Pedal mode is the default driving style – it sees engine revs adjusted to match the driving requirements – although manual or pto mode can also be selected by thumbing an armrest button. If you want to drive it Fendt-style on the drivestick you must activate one of the two cruise speeds in each direction. Then you can use the stick to slow down and speed up.
However, this also changes the recorded cruise speed and there’s no quick way of returning to the set speed. It seems an unusual way to do things, particularly because there is already a scroller on the handstick to fine-tune the cruise speed.
During work we also found that switching from the cruise speed to the foot throttle at headlands came with a bit of a thud.
Despite that, there are plenty of opportunities to adjust transmission settings. Swivelling a dial labelled ‘ACC’ adjusts the acceleration, for instance. There’s another similar button under the armrest that has a looping label with ‘eco’ at one end and ‘power’ at the other, which sets the engine rev range in which you’d like to work.
The severity of the orange shuttle stick can be adjusted in five stages, but these are pretty indistinguishable. Directional changes can also be made on the handstick by holding a hidden button on its back.
The DLG recorded the Agrotron’s maximum tractive power as 118hp. In the draft test the Deutz recorded a specific consumption of 293g/kWh, or 303g/kWh including AdBlue – both above average.
Orange coloured buttons on the armrest engage four-wheel drive and diff-lock. There’s also an ASM button, which controls the automatic engagement/disengagement of both. The trigger points for the ASM – steering angle or driving speed – are adjusted in the monitor.
However, turning circle was a slightly clumsy 12m – 1.4m larger than the test best – and three-and-a-quarter turns took the wheels from lock-to-lock.
At almost 7.4t, the Deutz was also the heaviest tractor tested. Gross vehicle weight was 10.5t, which left just a 3.1t payload – well under the test average.
The Deutz had some decent rear hardware and, at 8.1t, had the best lift capacity of the test gang.
All of the linkage controls are coloured green and, although Deutz sticks with its locking linkage and hydraulics system, it’s pretty simple to use once you know it’s there. Quick lift buttons are mounted on the joystick and there’s a rocker switch for controlling the linkage when coupling to implements.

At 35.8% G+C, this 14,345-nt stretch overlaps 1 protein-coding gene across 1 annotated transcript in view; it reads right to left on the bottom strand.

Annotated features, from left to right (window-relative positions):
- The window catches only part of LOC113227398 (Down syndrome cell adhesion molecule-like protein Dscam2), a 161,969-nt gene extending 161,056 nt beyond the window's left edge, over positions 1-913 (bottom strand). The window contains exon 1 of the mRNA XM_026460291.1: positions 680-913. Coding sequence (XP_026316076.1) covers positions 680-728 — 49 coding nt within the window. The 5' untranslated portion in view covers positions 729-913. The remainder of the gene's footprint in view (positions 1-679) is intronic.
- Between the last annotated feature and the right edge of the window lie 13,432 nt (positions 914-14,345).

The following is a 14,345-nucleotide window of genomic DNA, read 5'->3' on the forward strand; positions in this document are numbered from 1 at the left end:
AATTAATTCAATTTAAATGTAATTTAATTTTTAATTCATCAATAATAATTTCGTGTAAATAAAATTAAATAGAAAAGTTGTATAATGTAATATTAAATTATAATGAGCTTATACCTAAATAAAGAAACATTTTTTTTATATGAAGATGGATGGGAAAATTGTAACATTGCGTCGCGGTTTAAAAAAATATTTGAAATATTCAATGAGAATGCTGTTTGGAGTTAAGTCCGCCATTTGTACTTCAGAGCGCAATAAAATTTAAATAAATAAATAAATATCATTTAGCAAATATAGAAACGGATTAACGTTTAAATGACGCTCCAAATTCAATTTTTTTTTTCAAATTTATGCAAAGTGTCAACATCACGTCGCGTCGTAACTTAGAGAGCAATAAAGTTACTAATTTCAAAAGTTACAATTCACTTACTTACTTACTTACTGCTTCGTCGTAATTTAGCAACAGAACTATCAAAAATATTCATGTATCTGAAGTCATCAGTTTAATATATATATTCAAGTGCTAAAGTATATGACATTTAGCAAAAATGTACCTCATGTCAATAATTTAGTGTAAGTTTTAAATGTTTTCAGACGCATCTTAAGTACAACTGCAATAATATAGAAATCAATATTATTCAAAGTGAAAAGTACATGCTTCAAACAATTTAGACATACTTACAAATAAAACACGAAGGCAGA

The rest of the dials and knobs are simple. There’s no need to delve into the depths of the screen – most functions have quick adjustments by dials under the armrest cover.
Outside, there are fender controls both sides and the Agrotron’s hydraulic pump will push 164 litres/min at two valves, leaving it second only to the Valtra. Our well-specced test tractor had five double-acting spools, two of which were controlled through small rollers on the armrest, three by fingertip paddles and there’s also a cross lever.
The test team felt the labelling of hydraulic connections could be improved. This included the spool re-assignment, which might be difficult to decipher if you don’t know your way around the screen.
Flow and time adjustments can be made on the iMonitor screen for each valve. The system is almost idiot-proof and you can also make changes on the smaller pillar-mounted screen.
A two-speed mechanical lever swings between 540 and 1,000 and a second lever selects eco or normal mode.
A yellow flick switch starts and stops the pto spinning and there’s an auto button neighbouring it on the armrest. You can set the automatic switching points for the pto on the monitor, too.
Deutz-Fahr 6160.4 TTV Agrotron – test results
|Deutz-Fahr 6160.4 TTV Agrotron||Group average|
|Fuel consumption (6-point test)||298g/kWh including AdBlue||269g/kWh|
|Fuel consumption at max draft power||303g/kWh including AdBlue||280g/kWh|
|Max linkage lift||8.1t||6.8t|
|Max hydraulic power||164 litres/min||137 litres/min|
- Highest lift capacity
- Good hydraulic performance
- Well laid out controls
- Cruise control only in stick mode
- Lower than average payload
- High fuel consumption
The other contenders: